Blue Cross Blue Shield of Massachusetts recently introduced the Alternative Quality Contract into the Massachusetts market, which uses a global payment methodology. It is somewhat different from other global payment strategies in that it is designed to reduce costs over a five-year period. Nonetheless, the Attorney General predicts that it will not reduce total medical expenses (TME) even by 2013.
Total medical spending is on average higher for the care of health plan members with higher incomes
This finding was also discussed at the DHCFP hearings. Even when adjusted for the health status of members (since sicker people need more care), insurers spend more on members from high income zip codes than from lower income ones. The amount of variation varies between insurers, but the trend is clear. What is unclear is the cause of this disparity. It could be that those in more affluent areas use more healthcare services and therefore have higher expenses, or they may use the same amount of services as those in less affluent areas, but choose higher paid providers. More data is needed to understand the underlying issues here.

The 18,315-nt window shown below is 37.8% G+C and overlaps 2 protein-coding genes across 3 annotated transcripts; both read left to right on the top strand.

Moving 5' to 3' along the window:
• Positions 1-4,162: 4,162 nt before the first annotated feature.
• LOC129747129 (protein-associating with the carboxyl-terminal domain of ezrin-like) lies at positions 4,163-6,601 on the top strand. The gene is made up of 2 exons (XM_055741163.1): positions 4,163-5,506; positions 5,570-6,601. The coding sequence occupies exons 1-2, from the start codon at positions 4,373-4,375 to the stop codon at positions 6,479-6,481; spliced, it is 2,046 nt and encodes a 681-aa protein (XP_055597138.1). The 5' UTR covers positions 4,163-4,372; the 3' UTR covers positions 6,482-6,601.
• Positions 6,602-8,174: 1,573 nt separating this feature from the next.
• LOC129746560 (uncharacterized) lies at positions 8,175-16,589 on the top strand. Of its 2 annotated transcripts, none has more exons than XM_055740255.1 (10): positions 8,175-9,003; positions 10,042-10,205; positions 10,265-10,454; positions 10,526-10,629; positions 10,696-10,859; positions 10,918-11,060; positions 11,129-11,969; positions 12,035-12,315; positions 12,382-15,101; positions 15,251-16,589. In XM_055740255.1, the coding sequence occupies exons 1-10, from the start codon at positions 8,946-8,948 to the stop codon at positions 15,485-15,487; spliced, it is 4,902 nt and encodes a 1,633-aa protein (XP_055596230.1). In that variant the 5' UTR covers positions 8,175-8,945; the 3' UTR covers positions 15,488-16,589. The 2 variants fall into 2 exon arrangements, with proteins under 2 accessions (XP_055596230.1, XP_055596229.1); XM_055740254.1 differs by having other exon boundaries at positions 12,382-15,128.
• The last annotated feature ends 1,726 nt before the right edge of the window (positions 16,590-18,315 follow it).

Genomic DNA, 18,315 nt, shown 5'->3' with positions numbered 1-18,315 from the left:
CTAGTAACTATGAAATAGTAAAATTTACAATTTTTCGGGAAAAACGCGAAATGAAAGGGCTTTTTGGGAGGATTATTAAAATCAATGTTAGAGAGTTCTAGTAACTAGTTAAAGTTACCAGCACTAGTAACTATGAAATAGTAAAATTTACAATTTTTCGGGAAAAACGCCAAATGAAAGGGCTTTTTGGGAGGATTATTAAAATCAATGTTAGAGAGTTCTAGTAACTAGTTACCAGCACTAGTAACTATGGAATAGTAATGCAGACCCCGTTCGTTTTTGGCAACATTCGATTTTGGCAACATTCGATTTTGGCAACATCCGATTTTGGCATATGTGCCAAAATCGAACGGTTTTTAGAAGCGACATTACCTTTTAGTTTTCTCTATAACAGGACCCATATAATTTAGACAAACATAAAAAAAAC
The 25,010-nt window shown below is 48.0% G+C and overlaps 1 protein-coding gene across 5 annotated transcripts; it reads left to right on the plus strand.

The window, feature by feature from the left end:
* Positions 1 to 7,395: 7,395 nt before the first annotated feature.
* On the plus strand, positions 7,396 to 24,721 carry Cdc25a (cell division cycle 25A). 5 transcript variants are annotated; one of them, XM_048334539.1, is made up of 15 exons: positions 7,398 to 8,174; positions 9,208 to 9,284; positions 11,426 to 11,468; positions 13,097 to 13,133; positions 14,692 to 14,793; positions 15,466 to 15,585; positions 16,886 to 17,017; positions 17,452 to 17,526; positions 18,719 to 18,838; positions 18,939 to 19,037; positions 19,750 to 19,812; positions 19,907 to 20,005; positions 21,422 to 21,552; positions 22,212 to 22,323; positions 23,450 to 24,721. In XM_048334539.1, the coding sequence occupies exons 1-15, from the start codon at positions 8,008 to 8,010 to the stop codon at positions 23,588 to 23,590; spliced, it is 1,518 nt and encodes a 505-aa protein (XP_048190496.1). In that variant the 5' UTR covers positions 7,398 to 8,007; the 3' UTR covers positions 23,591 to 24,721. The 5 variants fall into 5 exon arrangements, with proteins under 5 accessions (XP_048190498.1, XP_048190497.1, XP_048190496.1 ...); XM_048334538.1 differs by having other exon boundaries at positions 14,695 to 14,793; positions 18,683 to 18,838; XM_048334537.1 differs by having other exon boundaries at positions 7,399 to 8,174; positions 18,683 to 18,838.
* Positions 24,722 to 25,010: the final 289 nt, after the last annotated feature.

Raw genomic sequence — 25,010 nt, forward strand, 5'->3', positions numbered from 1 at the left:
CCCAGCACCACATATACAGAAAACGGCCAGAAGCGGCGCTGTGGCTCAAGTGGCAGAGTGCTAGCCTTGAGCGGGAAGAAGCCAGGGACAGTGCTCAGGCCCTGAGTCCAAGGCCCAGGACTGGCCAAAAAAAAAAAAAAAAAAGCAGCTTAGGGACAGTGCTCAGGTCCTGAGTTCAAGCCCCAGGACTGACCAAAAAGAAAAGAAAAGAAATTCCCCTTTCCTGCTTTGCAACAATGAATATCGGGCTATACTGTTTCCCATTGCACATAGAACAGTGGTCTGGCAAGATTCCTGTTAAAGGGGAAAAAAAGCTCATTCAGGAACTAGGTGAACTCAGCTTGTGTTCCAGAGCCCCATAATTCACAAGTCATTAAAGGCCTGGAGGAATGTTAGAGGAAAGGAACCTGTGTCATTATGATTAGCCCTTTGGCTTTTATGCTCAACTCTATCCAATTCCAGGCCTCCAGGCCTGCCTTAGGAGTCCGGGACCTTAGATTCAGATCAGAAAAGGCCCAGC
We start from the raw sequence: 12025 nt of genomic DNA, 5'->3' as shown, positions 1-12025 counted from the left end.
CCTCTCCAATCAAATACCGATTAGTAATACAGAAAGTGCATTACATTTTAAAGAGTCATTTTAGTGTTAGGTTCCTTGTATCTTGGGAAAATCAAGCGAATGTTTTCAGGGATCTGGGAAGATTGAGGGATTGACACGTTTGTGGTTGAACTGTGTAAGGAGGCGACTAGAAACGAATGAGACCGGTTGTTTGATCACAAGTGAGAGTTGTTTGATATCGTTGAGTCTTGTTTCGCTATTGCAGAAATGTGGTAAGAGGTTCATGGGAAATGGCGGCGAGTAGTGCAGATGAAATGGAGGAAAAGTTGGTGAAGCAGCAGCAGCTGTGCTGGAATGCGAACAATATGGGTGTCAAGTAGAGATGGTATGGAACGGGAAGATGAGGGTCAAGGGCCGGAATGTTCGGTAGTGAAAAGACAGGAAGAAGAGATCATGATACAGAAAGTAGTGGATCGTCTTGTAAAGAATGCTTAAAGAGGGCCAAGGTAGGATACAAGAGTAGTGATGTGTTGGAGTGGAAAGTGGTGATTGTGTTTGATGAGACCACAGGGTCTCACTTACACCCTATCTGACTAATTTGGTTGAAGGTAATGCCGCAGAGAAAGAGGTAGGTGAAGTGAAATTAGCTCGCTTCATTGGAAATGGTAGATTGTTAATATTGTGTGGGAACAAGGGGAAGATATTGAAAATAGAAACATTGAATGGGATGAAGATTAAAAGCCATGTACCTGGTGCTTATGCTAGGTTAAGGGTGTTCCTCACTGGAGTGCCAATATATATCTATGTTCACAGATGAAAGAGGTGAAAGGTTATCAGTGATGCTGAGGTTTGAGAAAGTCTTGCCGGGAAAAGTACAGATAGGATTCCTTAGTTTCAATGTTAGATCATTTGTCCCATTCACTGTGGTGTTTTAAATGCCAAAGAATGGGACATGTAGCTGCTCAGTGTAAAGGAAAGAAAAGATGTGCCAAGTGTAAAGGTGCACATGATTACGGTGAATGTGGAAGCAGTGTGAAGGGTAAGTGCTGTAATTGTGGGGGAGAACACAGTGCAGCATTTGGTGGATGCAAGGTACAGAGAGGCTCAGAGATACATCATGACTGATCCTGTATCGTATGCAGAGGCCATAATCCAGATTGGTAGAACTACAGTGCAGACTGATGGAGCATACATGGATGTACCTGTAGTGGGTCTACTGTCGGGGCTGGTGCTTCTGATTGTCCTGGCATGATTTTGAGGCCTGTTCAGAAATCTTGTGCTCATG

Tiered and limited network products have increased consumer engagement in value- based purchasing decisions
Both tiered and limited network plans give consumers large amounts of choice but charge consumers more if they choose out-of-network or higher level providers. If consumers have access to good quality data and are not penalized when they must seek out-of-network care (e.g. in an emergency), such plans can be an effective way both to engage consumers in their own care and to allow some shift in cost in paying very highly paid providers from insurers to the consumers that choose to use those providers. The Attorney General’s report points out, however, that these plans do not address the historical disparities in payments which have been found not to be due to variations in quality (see above).
Health plans that do not require primary care providers (e.g., preferred provider plans (PPOs)) have significant impediments to effective coordination of care
This is not exactly a surprising finding. In the absence of a primary care provider, care is less likely to be well coordinated, since most patients really cannot coordinate their own care. Coordinated care is critical if a shift to global payments is actually going to reduce costs. Someone needs to be “minding the store,” so to speak. If no one is in charge of a patient, then no one can work to make sure their care is efficient and cost effective. In addition, uncoordinated care can be detrimental to patients.